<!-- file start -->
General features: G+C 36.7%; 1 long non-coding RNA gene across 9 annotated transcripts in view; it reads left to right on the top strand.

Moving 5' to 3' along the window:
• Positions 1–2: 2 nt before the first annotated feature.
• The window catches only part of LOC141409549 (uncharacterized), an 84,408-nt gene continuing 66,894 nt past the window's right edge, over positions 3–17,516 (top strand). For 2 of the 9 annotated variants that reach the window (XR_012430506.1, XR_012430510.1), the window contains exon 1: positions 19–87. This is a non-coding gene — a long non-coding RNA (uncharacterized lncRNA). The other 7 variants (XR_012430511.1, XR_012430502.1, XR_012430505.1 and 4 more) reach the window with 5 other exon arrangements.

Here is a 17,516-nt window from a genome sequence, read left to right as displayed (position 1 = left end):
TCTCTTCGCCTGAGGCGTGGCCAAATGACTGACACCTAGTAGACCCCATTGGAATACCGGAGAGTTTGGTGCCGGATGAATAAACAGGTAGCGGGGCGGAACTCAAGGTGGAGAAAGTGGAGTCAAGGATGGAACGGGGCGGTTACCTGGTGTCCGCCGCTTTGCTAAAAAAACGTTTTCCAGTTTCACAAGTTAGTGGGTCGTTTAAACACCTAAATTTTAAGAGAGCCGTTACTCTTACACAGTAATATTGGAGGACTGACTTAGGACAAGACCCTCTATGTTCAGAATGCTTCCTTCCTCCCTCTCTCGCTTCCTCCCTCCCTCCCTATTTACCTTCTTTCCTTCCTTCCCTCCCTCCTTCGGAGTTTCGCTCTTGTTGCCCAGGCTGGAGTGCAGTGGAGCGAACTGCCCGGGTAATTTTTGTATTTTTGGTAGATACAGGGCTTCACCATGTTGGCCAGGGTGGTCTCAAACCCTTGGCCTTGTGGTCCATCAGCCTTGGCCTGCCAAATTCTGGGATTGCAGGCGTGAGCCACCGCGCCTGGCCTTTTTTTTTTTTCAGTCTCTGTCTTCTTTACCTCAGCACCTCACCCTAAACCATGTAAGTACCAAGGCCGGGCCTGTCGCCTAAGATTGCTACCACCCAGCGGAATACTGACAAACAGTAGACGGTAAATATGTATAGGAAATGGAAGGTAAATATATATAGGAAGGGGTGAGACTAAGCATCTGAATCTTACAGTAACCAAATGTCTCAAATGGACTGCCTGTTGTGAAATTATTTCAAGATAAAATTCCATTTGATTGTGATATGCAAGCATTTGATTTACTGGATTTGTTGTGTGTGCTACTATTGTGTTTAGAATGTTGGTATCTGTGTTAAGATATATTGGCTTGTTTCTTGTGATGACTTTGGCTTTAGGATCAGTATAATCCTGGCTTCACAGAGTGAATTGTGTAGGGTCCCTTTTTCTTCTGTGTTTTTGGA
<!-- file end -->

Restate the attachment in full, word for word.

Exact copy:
General features: G+C 36.7%; 1 long non-coding RNA gene across 9 annotated transcripts in view; it reads left to right on the top strand.

Moving 5' to 3' along the window:
• Positions 1–2: 2 nt before the first annotated feature.
• The window catches only part of LOC141409549 (uncharacterized), an 84,408-nt gene continuing 66,894 nt past the window's right edge, over positions 3–17,516 (top strand). For 2 of the 9 annotated variants that reach the window (XR_012430506.1, XR_012430510.1), the window contains exon 1: positions 19–87. This is a non-coding gene — a long non-coding RNA (uncharacterized lncRNA). The other 7 variants (XR_012430511.1, XR_012430502.1, XR_012430505.1 and 4 more) reach the window with 5 other exon arrangements.

Here is a 17,516-nt window from a genome sequence, read left to right as displayed (position 1 = left end):
TCTCTTCGCCTGAGGCGTGGCCAAATGACTGACACCTAGTAGACCCCATTGGAATACCGGAGAGTTTGGTGCCGGATGAATAAACAGGTAGCGGGGCGGAACTCAAGGTGGAGAAAGTGGAGTCAAGGATGGAACGGGGCGGTTACCTGGTGTCCGCCGCTTTGCTAAAAAAACGTTTTCCAGTTTCACAAGTTAGTGGGTCGTTTAAACACCTAAATTTTAAGAGAGCCGTTACTCTTACACAGTAATATTGGAGGACTGACTTAGGACAAGACCCTCTATGTTCAGAATGCTTCCTTCCTCCCTCTCTCGCTTCCTCCCTCCCTCCCTATTTACCTTCTTTCCTTCCTTCCCTCCCTCCTTCGGAGTTTCGCTCTTGTTGCCCAGGCTGGAGTGCAGTGGAGCGAACTGCCCGGGTAATTTTTGTATTTTTGGTAGATACAGGGCTTCACCATGTTGGCCAGGGTGGTCTCAAACCCTTGGCCTTGTGGTCCATCAGCCTTGGCCTGCCAAATTCTGGGATTGCAGGCGTGAGCCACCGCGCCTGGCCTTTTTTTTTTTTCAGTCTCTGTCTTCTTTACCTCAGCACCTCACCCTAAACCATGTAAGTACCAAGGCCGGGCCTGTCGCCTAAGATTGCTACCACCCAGCGGAATACTGACAAACAGTAGACGGTAAATATGTATAGGAAATGGAAGGTAAATATATATAGGAAGGGGTGAGACTAAGCATCTGAATCTTACAGTAACCAAATGTCTCAAATGGACTGCCTGTTGTGAAATTATTTCAAGATAAAATTCCATTTGATTGTGATATGCAAGCATTTGATTTACTGGATTTGTTGTGTGTGCTACTATTGTGTTTAGAATGTTGGTATCTGTGTTAAGATATATTGGCTTGTTTCTTGTGATGACTTTGGCTTTAGGATCAGTATAATCCTGGCTTCACAGAGTGAATTGTGTAGGGTCCCTTTTTCTTCTGTGTTTTTGGA